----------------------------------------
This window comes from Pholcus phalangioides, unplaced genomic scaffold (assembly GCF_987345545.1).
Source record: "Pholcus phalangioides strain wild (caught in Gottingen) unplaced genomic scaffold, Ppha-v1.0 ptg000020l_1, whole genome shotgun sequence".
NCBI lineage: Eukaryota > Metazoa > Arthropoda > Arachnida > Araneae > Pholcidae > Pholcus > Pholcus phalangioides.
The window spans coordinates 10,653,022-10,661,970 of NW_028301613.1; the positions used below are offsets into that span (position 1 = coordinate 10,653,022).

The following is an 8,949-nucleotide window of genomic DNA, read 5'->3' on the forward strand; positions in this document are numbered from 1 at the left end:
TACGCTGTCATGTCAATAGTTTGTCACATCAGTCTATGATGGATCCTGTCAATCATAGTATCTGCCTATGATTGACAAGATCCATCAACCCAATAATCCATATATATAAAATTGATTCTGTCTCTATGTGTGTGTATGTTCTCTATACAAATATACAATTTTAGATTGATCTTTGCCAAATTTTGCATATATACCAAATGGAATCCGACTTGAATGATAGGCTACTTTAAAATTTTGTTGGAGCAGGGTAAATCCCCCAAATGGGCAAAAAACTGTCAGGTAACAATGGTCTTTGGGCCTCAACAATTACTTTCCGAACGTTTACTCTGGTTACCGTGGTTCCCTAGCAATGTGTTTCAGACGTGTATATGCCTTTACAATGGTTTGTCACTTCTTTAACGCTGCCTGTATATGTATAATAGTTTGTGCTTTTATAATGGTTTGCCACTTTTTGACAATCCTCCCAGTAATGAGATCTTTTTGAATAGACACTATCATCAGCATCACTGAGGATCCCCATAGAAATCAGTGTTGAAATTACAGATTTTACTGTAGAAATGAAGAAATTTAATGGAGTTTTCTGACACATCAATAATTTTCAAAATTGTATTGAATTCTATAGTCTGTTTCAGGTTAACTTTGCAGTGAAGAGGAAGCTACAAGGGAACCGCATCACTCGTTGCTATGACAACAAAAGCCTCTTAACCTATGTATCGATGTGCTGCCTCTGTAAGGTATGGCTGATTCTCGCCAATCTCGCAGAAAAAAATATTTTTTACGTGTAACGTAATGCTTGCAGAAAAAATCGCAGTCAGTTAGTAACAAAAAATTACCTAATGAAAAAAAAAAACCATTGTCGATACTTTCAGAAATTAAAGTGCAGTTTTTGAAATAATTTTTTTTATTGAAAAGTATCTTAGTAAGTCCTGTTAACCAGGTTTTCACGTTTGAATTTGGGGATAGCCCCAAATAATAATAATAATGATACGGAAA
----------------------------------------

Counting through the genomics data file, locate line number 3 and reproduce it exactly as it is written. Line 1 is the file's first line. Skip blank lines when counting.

NCBI lineage: Eukaryota > Metazoa > Arthropoda > Arachnida > Araneae > Pholcidae > Pholcus > Pholcus phalangioides.